My favorite stories were “Christmas Spirit” and “Paws and Santa Claus”. These are my favorites because they are unique and went against the cliche Christmas Romance stereotype. “Christmas Spirit” really brought out that winter magic that I mentioned being so important to me. It is also a story about mourning and grief during the holidays. “Paws and Santa Claus” brings out the overcoming adversity theme I was looking for, and while there are hints at romance, it is not at the forefront. Enjoyably, it is almost part of a joke about how romance can wait.
I did run into a bit of confusion with the story “The Christmas Locket”. Two major inconsistencies hit me in the story: the main character was both adopted and not adopted, and the family has 5 kids then 6 kids. Only 5 kids are named. In the case of the adopted vs. not adopted issue, it was less of a concern until the mother referenced being pregnant with the adopted child. These sorts of inconsistencies should have been caught, but as previously mentioned this book was on a tight deadline. I imagine a second edition providing clarity.
The other issue I ran into a couple of times was that some of the stories, even ones that I loved, had ambiguous dialogue that could not be attributed to a specific character. This threw me off because I wasn’t sure who was saying what.
Overall, I really enjoyed this collection of short stories and encourage a second, expanded edition to be released next year. I look forward to reading more from both Alaine Greyson and Marie McGrath.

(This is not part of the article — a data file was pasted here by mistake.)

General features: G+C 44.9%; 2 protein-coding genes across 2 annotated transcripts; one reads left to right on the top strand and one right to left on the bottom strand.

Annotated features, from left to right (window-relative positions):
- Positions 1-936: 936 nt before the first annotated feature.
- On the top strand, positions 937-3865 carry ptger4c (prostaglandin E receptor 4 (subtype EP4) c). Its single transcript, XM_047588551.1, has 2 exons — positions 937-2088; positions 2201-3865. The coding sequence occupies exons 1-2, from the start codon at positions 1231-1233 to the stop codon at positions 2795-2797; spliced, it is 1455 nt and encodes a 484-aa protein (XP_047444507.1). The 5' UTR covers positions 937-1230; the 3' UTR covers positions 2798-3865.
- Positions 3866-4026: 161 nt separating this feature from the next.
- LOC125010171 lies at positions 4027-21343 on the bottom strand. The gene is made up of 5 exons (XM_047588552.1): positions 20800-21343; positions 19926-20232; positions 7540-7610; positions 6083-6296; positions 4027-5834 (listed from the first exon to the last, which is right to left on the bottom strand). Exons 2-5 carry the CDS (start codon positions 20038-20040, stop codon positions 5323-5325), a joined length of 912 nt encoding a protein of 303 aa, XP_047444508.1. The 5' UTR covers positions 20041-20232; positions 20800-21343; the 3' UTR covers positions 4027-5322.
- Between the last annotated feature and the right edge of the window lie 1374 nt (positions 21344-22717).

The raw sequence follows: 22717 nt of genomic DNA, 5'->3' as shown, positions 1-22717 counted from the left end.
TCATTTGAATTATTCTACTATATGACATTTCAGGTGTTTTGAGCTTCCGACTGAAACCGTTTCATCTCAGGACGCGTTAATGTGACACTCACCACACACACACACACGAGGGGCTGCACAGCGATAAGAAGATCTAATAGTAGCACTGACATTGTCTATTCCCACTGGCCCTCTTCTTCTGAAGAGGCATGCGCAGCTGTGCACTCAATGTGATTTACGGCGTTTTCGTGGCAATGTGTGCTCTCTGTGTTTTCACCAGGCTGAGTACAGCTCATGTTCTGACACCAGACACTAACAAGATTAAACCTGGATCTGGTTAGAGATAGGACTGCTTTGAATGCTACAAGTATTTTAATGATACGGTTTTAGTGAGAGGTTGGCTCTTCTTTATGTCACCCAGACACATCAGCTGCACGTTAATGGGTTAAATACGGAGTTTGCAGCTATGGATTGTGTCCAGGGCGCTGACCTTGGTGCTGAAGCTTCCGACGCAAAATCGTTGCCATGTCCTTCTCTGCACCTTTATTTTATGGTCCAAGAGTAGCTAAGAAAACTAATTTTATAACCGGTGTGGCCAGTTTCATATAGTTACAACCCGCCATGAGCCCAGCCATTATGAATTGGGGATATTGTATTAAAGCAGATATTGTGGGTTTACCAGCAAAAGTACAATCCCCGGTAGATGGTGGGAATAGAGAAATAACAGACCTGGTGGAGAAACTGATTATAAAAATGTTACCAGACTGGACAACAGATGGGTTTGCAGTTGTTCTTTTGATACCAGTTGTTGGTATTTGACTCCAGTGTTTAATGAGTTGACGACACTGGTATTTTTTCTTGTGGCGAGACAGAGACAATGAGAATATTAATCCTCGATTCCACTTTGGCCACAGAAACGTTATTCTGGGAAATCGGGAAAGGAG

LGBTQA Friendly? Not mentioned in the book. Does not impact the author’s recommendation, but would not be recommended for LGBTQA book lists.
Grammar and Formatting: There are a few issues with consistencies (plural pronouns vs. singular pronouns) that do not interrupt the reading experience too badly. This is not terribly surprising given the short turnaround, but the grammar and spelling are otherwise as expected. There are some formatting errors in the book where the font size changes mid-word, but it returns to the original size. This seems like an issue with the formatting program. I would expect that these be corrected with additional time to review for future editions.
Did This Book Bring Holiday Cheer? Absolutely! 100% – This book brought me holiday cheer and helped me destress. The stories were wholesome, and while some were a bit on the extra-cheese cheesy side for the modern fairytale ending that’s what the holidays need sometimes.
Want to know more about the authors? The book was published by Creative James Media. You can follow Alaine Greyson on Twitter or visit her website here. You can follow Marie McGrath on Twitter and follow their books on Amazon here. You purchase your copy of the book here.
Have you ever felt overwhelmed by the holidays? Have you ever wanted to take some time to give yourself the greatest gift of all: self-improvement? In “The 24 Nights Before Christmas” Rachel S. Bell takes us on a journey through anecdotes, religious references, and therapeutic thought exercises with each day leading up to Christmas Eve, December 24.
As a brief example of the topics covered she approaches: -Self Worth and Intrinsic Value -Goal Setting -Forgiveness -Fulfilling Dreams -Finding Your Purpose -The Importance of Friendship -How Nerd References Are the Best Things Ever And Applicable to Everything -Motivation